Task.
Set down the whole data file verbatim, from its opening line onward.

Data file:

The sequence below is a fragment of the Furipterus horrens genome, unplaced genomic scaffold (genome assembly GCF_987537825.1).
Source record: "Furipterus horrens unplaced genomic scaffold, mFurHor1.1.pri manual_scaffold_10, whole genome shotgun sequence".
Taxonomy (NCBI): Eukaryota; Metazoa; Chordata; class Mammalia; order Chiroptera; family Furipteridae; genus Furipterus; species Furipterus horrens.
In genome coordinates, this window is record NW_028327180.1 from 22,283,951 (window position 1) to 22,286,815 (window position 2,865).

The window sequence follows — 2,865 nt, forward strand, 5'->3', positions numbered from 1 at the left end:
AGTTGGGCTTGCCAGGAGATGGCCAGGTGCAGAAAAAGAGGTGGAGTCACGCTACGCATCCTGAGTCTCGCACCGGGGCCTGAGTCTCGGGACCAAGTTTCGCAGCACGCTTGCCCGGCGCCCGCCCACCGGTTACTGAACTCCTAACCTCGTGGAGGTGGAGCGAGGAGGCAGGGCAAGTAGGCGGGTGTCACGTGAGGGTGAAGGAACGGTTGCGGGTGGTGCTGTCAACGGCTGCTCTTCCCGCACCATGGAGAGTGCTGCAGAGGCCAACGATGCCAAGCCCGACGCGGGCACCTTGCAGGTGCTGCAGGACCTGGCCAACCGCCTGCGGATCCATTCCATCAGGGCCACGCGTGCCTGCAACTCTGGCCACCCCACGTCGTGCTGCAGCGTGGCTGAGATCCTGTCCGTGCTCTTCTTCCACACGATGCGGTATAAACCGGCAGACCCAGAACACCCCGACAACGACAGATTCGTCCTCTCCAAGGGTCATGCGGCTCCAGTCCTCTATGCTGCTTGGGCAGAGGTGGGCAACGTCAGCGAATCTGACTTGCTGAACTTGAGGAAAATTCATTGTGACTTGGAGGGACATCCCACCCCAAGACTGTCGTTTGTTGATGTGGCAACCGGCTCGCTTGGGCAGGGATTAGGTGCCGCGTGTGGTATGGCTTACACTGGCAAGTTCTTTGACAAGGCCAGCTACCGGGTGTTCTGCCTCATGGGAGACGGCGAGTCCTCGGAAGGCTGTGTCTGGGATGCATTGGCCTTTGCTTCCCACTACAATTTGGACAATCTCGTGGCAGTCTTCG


The sequence below is a fragment of the Furipterus horrens genome, unplaced genomic scaffold (genome assembly GCF_987537825.1).
Source record: "Furipterus horrens unplaced genomic scaffold, mFurHor1.1.pri manual_scaffold_10, whole genome shotgun sequence".
Taxonomy (NCBI): Eukaryota; Metazoa; Chordata; class Mammalia; order Chiroptera; family Furipteridae; genus Furipterus; species Furipterus horrens.
In genome coordinates, this window is record NW_028327180.1 from 22,283,951 (window position 1) to 22,286,815 (window position 2,865).

The window sequence follows — 2,865 nt, forward strand, 5'->3', positions numbered from 1 at the left end:
AGTTGGGCTTGCCAGGAGATGGCCAGGTGCAGAAAAAGAGGTGGAGTCACGCTACGCATCCTGAGTCTCGCACCGGGGCCTGAGTCTCGGGACCAAGTTTCGCAGCACGCTTGCCCGGCGCCCGCCCACCGGTTACTGAACTCCTAACCTCGTGGAGGTGGAGCGAGGAGGCAGGGCAAGTAGGCGGGTGTCACGTGAGGGTGAAGGAACGGTTGCGGGTGGTGCTGTCAACGGCTGCTCTTCCCGCACCATGGAGAGTGCTGCAGAGGCCAACGATGCCAAGCCCGACGCGGGCACCTTGCAGGTGCTGCAGGACCTGGCCAACCGCCTGCGGATCCATTCCATCAGGGCCACGCGTGCCTGCAACTCTGGCCACCCCACGTCGTGCTGCAGCGTGGCTGAGATCCTGTCCGTGCTCTTCTTCCACACGATGCGGTATAAACCGGCAGACCCAGAACACCCCGACAACGACAGATTCGTCCTCTCCAAGGGTCATGCGGCTCCAGTCCTCTATGCTGCTTGGGCAGAGGTGGGCAACGTCAGCGAATCTGACTTGCTGAACTTGAGGAAAATTCATTGTGACTTGGAGGGACATCCCACCCCAAGACTGTCGTTTGTTGATGTGGCAACCGGCTCGCTTGGGCAGGGATTAGGTGCCGCGTGTGGTATGGCTTACACTGGCAAGTTCTTTGACAAGGCCAGCTACCGGGTGTTCTGCCTCATGGGAGACGGCGAGTCCTCGGAAGGCTGTGTCTGGGATGCATTGGCCTTTGCTTCCCACTACAATTTGGACAATCTCGTGGCAGTCTTCG